Australian Citizenship Amendment

I rise to speak in very strong support of the measures contained in the Australian Citizenship Amendment (Allegiance to Australia) Bill 2015. I think every Australian who reads the newspapers or listens to the news knows that the threat of terrorism around the world is ever increasing. Nothing has made that more profoundly clear than the events nine days ago in France which had an impact on us all. And we know that Brussels is on its highest terrorist alert. I know from the emails, calls and personal approaches I have had from my constituents—and it would be the same for many if not all members in this House—that Australians support a very strong approach to the threat of terrorism in Australia and, like this government, they take our national security very seriously.

The review of Australia’s counter-terrorism machinery found that the terrorism threat in Australia is rising— specifically, the number of Australians joining extremist groups overseas is increasing, the number of known sympathisers and supporters of extremists is increasing and the number of potential terrorists is rising. I read that ISIL has almost 40,000 online operatives, so it is certainly not surprising that the threat level is increasing.

Our security agencies are currently managing over 400 high priority counter-terrorism investigations. That number has doubled since early 2014. Since September last year, when the national terrorism public alert level was raised to high, 26 people in this country have been charged as a result of 10 counter-terrorism operations. That is more than one-third of all terrorism related charges since 2001. That shows you the increase and why we need to take this issue seriously in Australia. Around 110 Australians are currently fighting or engaged with terrorist groups in Syria and Iraq, and about 190 people in Australia are providing support to individuals and groups in the Syria and Iraq conflicts through financing and recruitment or seeking to travel.

The government announced earlier this year that it would develop amendments to the Australian Citizenship Act 2007 to provide for the removal of Australian citizenship in the case of dual nationals engaging in terrorism related combat—and rightly so. Supporting and engaging in terrorist activities against Australia’s interests is a breach of a person’s commitment and allegiance to our country, Australia. Australian citizenship is a bond that should unite all citizens. Citizenship should be respected and not taken for granted.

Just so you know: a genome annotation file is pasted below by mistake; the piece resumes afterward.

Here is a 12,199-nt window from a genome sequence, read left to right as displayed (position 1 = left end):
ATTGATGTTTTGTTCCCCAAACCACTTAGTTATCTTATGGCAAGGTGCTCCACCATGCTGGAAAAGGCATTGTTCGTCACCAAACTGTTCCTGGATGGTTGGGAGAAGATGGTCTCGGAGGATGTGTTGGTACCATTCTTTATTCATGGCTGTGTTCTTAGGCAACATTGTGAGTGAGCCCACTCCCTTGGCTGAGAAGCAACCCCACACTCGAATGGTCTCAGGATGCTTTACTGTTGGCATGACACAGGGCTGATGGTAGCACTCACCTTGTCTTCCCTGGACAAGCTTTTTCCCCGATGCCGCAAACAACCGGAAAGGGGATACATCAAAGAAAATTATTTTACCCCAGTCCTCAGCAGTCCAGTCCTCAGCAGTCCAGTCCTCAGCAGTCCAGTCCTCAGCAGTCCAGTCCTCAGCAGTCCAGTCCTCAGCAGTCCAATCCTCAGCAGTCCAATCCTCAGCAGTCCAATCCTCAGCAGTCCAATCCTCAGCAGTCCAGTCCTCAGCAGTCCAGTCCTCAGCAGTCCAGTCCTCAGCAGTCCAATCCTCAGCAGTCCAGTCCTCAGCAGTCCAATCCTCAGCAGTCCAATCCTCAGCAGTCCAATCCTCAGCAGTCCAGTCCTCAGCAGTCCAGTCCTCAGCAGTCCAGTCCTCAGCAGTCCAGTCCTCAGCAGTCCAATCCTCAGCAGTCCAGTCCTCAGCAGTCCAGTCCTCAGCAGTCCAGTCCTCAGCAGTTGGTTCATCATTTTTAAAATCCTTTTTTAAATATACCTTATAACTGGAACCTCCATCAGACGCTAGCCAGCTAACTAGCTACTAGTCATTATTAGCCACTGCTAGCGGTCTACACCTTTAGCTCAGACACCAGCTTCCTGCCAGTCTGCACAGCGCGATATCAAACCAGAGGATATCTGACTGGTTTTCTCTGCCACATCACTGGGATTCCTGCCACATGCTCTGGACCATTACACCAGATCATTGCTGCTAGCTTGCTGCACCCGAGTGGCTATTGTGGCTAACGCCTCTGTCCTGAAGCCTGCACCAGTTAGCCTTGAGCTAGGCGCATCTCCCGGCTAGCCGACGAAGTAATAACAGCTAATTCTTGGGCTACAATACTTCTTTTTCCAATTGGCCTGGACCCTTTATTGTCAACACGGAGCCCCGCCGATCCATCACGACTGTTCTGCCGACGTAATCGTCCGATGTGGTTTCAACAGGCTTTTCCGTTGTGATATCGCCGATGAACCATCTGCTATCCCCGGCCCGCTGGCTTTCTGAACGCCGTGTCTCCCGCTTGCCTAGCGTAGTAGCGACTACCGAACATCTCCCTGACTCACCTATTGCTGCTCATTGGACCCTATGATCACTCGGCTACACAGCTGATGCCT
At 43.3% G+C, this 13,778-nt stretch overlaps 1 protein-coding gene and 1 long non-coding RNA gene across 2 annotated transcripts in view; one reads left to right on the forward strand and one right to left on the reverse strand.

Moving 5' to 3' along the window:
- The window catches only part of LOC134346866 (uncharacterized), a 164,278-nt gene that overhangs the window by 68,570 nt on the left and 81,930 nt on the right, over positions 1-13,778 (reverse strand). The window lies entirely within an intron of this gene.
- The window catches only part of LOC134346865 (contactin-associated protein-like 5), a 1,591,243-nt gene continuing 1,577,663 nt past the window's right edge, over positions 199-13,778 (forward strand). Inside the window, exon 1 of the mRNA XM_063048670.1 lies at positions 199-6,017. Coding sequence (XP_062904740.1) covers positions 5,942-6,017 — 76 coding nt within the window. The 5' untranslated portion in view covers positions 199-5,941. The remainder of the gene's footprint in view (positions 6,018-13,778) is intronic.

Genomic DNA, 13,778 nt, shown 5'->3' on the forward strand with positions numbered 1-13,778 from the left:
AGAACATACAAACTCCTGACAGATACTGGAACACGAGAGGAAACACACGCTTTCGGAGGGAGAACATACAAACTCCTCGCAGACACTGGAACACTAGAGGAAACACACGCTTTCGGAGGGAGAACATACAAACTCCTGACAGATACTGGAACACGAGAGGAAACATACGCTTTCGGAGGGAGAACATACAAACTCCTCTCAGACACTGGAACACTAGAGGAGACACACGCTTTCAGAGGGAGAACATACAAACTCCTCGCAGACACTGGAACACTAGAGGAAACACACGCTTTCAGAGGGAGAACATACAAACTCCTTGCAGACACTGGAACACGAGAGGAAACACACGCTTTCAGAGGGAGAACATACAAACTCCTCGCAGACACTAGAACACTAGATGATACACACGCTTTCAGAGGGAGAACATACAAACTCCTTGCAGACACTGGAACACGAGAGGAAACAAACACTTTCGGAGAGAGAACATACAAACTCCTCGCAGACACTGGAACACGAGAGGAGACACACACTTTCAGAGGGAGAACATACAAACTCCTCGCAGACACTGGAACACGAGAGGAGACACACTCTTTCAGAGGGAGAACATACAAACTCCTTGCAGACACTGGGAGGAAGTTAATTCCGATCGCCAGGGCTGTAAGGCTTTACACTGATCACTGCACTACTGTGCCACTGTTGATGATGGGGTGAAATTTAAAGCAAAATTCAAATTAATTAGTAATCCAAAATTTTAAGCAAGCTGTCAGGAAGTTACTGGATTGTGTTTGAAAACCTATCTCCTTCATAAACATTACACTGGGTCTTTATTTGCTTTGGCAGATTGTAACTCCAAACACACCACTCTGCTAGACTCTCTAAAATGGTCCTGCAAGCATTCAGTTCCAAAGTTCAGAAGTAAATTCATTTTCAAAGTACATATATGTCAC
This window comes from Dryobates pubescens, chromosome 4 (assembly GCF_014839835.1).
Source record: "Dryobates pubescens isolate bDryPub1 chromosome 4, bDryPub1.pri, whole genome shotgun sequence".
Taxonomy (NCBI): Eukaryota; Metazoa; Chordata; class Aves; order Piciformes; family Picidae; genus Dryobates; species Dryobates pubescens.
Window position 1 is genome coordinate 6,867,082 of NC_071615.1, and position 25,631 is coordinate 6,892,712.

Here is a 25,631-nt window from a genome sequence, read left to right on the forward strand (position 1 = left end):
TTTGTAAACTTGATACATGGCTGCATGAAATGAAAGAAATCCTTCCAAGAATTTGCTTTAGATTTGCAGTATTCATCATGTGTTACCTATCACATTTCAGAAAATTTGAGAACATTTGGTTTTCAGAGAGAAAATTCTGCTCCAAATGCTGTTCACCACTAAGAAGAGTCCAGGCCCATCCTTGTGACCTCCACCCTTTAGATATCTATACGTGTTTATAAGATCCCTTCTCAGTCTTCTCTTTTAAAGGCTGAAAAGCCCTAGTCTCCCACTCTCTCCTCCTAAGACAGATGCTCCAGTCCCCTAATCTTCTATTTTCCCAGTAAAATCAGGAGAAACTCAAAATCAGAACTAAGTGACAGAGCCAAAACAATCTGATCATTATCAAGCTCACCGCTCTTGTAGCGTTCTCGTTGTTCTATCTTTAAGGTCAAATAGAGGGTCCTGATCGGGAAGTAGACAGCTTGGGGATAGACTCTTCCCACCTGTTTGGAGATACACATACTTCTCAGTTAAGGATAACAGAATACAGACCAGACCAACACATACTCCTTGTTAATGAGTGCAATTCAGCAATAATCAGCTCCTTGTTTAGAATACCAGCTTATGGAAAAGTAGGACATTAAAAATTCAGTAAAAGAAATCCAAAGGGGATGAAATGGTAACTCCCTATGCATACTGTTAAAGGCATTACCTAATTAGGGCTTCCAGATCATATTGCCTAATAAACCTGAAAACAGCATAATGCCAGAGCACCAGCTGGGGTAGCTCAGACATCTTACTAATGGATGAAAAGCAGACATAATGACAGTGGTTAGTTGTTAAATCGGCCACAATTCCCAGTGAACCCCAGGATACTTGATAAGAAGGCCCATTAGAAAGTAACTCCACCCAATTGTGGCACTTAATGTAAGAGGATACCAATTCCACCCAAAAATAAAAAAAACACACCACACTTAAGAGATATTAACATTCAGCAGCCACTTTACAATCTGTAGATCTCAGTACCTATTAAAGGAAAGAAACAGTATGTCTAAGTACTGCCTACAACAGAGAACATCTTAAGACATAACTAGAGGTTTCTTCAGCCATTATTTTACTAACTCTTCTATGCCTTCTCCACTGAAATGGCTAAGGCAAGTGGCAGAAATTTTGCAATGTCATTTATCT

As I was told repeatedly when I was doorknocking in 2007, especially by those who were seeking at some point in the future to become Australian citizens, they believe very strongly that it is a privilege to be a citizen of Australia, not a right. I agree with them. However, that privilege is being continually undermined by those who hold it cheaply and those who actively seek to use the laws of this land against our own people and our own communities. We need to act. As the bill states, parliament recognises that Australian citizenship is a common bond involving reciprocal rights and obligations and that citizens may through certain conduct incompatible with the shared values of the Australian community demonstrate that they have severed that bond and repudiated their allegiance to Australia. They do this themselves. This is something they choose—to sever the bond and repudiate their allegiance to Australia.

The new powers in the bill are certainly necessary and an appropriate response to what has been an evolution in the terrorist threat. Looking at the Nationality and Citizenship Act 1948, there have been provisions for the automatic loss of citizenship in cases where dual citizens serve in armed forces in a country at war with Australia. It is important that our laws are updated to reflect current threats to our country and our values through terrorism related activity.

My father was a migrant to this country back in the 1920s. All of his family came to Australia because it offered them an opportunity that they really respected. That is exactly what we need from people who come to this country. His family came here because they could see that this country offered them an amazing opportunity. In those early days it was the simple opportunity to work hard, feed their family, put a roof over their head and eventually, if they worked really hard and saved their money, build a small family business. To the migrants this was indeed a land of opportunity, and the privileges that went with citizenship were held in great esteem. It is interesting that so often these are the people who react so strongly when someone takes Australian citizenship for granted and engages in terrorist acts. It is these people who take this very, very personally. They see the opportunity Australia has given them and their families and they have no time for those who seek to undermine that citizenship privilege.